DOHA (AFP) - David Ferrer, so often the forgotten man of the world’s top 10, made a heartening start to the new season by winning the Qatar Open title on Saturday, defeating Tomas Berdych, 6-4, 7-5.
The 32-year-old fourth seed saved three set points in the second set against Berdych, the third-seeded former Wimbledon finalist, whose big weapons sometimes threatened to sweep all before him.
But Ferrer, diligent, fast and better focused, made the best of his talents – despite having to work hard to survive from within two points of defeat against Ivo Karlovic the previous day – and proved that he can still be a high level contender with the 22nd title of his career.
“It’s never easy to begin the season winning a tournament,” said Ferrer.
“For me, every ATP tournament is important and for me this is not just preparation for the Australian Open.
“So I was very pleased with my performance but I did get a bit lucky on those big moments when I got to 5-5. I tried to play them with confidence but it was an important game and maybe Tomas lost concentration a little bit on those three set points.”
Berdych added: “We are talking about a guy who is established in top 10 for many years. You need to have something special, you know, to hold the top 10 position for such a long time.
“Anyway, I was able to make my chances, but was unlucky in the end – I was not able to execute them right way.”
Berdych’s failure to convert his break points in the 10th game of the second set was crucial.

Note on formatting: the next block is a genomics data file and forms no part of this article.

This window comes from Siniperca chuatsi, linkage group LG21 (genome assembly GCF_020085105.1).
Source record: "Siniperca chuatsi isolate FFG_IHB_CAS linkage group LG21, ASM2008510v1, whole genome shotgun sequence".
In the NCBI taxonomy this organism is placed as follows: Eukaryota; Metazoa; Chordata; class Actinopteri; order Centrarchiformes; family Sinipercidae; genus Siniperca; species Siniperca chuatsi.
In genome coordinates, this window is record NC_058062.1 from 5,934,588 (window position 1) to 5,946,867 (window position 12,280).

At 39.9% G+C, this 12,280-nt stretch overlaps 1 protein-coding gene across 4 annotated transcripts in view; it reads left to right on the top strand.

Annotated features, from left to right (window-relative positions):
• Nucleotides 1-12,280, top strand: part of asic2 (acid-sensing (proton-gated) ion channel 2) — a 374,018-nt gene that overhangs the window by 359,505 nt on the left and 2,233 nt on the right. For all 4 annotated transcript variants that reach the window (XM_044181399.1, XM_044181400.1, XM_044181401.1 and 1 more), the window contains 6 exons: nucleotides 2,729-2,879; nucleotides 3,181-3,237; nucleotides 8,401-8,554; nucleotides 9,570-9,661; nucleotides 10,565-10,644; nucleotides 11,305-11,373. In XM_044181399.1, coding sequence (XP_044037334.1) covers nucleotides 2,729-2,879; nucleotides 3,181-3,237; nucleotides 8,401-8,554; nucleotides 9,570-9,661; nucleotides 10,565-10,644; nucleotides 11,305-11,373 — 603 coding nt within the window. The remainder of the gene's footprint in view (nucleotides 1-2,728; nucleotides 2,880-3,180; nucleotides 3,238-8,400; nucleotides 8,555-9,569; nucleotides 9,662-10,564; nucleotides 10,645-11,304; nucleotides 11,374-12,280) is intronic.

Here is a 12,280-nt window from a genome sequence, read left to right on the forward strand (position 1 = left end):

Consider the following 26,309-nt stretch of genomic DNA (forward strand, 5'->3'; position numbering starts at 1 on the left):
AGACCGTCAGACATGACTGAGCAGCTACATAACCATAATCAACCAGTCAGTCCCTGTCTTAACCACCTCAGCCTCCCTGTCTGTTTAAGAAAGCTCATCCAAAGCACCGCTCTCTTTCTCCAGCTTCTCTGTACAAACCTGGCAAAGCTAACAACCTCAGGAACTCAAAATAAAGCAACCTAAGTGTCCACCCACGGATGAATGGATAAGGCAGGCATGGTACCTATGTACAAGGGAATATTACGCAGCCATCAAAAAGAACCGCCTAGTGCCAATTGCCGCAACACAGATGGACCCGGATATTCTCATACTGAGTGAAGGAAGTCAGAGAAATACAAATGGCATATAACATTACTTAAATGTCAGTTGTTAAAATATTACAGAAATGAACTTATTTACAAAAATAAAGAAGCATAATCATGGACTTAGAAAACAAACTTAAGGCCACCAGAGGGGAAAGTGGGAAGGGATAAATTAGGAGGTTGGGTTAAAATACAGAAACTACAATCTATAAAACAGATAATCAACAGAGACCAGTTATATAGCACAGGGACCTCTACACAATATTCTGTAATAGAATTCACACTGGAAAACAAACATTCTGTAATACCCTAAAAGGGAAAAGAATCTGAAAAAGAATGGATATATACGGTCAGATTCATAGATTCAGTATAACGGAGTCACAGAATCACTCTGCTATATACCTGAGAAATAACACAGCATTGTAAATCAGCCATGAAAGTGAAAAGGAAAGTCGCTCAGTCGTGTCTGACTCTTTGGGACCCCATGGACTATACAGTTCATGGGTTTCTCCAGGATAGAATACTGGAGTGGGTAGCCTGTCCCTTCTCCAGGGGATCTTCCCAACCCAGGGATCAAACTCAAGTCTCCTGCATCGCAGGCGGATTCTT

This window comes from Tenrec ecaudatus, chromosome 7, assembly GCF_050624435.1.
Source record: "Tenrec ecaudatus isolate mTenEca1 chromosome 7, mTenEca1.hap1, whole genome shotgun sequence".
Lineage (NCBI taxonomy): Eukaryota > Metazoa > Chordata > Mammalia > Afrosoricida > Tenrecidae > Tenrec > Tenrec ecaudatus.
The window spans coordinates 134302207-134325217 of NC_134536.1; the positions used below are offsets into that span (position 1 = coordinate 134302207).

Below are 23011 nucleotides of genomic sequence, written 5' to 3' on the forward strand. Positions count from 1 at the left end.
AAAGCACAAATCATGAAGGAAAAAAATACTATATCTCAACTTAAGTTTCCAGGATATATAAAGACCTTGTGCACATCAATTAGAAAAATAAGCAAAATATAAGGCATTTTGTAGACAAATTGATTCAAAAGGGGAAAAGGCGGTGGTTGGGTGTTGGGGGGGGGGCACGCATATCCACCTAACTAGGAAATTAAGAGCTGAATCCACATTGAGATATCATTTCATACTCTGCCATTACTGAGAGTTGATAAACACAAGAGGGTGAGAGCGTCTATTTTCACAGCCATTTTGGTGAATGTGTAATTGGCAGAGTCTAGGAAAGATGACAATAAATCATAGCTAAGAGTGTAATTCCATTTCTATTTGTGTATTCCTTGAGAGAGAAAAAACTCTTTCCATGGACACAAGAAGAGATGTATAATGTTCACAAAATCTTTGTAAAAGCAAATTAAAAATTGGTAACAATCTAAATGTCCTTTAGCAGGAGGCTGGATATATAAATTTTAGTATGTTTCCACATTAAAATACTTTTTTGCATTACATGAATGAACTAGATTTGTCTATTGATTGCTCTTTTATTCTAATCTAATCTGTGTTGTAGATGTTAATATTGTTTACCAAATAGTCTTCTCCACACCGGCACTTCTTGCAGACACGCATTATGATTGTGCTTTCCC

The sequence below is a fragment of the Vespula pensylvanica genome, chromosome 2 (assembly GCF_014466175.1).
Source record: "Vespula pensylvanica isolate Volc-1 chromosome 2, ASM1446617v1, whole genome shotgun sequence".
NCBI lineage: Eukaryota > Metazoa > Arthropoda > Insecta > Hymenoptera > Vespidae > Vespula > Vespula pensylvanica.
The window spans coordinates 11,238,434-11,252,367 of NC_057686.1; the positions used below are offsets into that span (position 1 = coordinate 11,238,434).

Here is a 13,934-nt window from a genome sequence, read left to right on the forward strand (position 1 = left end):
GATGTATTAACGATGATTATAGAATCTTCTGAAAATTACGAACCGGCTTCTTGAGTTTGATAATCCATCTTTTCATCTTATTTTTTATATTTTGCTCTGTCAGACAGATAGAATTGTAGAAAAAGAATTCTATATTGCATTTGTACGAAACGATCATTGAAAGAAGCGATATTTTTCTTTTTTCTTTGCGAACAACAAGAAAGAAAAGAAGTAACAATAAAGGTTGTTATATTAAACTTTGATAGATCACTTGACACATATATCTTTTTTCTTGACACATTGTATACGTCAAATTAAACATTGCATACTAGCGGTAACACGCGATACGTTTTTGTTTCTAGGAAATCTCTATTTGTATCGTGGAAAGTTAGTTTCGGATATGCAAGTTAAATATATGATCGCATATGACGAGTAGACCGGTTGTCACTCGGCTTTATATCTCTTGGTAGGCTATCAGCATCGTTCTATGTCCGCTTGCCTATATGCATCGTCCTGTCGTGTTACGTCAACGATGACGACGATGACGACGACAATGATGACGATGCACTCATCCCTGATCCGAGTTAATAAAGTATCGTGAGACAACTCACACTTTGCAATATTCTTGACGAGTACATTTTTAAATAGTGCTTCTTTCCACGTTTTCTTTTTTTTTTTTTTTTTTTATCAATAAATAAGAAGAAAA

His strident ground strokes, particularly when he hit straight, threatened to take charge of the match. But his best chances were harmed by his own doubtful shot selection.
One came on his third set point, when he pinned Ferrer back with a great drive, and then tried to make a drop shot over the highest part of the net. With the court open the ball fell dramatically back.
Berdych’s previous two set points ebbed away after he hit one backhand drive long and another into the net, both from reasonable positions.
All this followed a surprising start by the flat-hitting Czech. He had been in unstoppable form en route to the final, holding all his 34 service games – only to drop his first service game when confronted by Ferrer in the final.
Not till the sixth game, by which time Berdych was two breaks and 1-4 down, did he begin to hit the ball with characteristic force.
When he did he almost repaired all the damage, but allowed two successive break back points for 5-5 slip away.
“It was a disappointment, but on the other hand it has been a solid week,” claimed Berdych, who had assembled a new support team and missed a great chance to build some new momentum with them.
Instead, Ferrer was allowed opportunities to show how well – despite his lack of height and serving power – he uses his mental strength to make the best of his abilities.
Ferrer’s superb attitude is said to be partly the result of an oft-recalled incident in which his former coach taught him how fortunate he was by locking him in a cupboard.
True or not, he often escaped this time before the cupboard door was shut, running down every lost cause, counter-hitting unexpectedly, and making the best of almost every brief opportunity.
The end came when Berdych went 15-40 down with his 21st unforced error, a forehand drive which slewed wide, and then saved one match point brilliantly, only to deliver a double fault.
It summed up his chequered performance Ferrer’s success may not have convinced many people that he is actually a Grand Slam contender but his reputation was bolstered in Qatar by succeeding in a draw which had featured Novak Djokovic and Rafael Nadal as top attractions.